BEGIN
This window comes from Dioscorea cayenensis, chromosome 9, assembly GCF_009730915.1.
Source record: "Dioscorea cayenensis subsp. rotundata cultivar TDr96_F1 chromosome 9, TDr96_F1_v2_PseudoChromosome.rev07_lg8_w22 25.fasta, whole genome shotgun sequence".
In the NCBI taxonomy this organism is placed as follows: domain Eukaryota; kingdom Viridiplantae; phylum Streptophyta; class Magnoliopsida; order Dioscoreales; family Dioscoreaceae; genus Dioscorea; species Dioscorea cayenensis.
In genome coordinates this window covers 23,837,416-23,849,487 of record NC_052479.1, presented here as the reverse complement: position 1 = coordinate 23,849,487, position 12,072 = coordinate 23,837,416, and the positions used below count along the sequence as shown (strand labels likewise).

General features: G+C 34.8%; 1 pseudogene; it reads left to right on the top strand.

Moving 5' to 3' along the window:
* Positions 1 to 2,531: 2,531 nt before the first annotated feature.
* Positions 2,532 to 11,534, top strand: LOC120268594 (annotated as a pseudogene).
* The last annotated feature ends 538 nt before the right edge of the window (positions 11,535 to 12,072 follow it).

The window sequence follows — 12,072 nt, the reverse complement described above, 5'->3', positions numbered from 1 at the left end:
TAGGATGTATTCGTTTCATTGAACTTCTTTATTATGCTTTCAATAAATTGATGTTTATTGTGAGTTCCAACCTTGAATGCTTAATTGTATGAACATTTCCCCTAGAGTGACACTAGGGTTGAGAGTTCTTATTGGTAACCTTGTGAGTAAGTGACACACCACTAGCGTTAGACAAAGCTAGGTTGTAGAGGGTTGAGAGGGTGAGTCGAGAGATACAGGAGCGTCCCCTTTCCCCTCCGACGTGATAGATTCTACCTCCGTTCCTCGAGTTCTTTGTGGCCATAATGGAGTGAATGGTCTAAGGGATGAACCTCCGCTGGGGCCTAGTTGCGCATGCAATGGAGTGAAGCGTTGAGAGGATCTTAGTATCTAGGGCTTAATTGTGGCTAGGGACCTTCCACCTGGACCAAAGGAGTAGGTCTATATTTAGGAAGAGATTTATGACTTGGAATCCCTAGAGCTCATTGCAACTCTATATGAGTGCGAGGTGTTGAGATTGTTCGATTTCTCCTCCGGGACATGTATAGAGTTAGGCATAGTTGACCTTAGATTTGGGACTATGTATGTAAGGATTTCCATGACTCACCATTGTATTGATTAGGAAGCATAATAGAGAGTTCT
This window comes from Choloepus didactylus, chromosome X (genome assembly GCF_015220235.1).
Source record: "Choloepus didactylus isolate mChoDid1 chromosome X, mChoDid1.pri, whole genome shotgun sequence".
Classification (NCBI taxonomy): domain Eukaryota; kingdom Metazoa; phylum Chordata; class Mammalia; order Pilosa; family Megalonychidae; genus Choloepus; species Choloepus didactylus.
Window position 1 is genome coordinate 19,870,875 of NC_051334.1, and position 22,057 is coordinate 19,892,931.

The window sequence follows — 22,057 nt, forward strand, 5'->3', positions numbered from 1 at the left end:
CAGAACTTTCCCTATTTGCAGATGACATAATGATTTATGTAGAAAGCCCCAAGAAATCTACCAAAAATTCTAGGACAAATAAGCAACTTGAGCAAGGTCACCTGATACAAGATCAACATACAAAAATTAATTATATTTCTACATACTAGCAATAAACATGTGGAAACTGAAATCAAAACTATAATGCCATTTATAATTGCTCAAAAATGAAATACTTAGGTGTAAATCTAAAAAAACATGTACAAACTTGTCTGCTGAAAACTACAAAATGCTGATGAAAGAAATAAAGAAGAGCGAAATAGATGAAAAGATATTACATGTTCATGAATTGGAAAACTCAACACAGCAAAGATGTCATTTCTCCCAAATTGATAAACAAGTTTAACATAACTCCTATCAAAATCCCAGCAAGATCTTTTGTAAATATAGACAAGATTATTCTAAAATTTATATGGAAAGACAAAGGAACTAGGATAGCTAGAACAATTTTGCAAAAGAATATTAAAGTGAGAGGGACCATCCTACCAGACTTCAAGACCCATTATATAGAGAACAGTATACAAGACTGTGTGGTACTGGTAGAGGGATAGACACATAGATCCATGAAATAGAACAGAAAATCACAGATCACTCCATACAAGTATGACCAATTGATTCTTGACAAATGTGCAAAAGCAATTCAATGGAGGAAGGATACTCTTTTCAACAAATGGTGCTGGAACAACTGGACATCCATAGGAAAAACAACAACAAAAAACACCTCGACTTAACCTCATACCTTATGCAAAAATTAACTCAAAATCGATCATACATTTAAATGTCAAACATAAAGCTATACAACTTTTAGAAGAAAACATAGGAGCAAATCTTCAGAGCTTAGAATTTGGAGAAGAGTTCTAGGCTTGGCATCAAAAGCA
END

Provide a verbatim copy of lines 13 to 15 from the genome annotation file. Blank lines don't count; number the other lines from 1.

Source record: "Choloepus didactylus isolate mChoDid1 chromosome X, mChoDid1.pri, whole genome shotgun sequence".
Classification (NCBI taxonomy): domain Eukaryota; kingdom Metazoa; phylum Chordata; class Mammalia; order Pilosa; family Megalonychidae; genus Choloepus; species Choloepus didactylus.
Window position 1 is genome coordinate 19,870,875 of NC_051334.1, and position 22,057 is coordinate 19,892,931.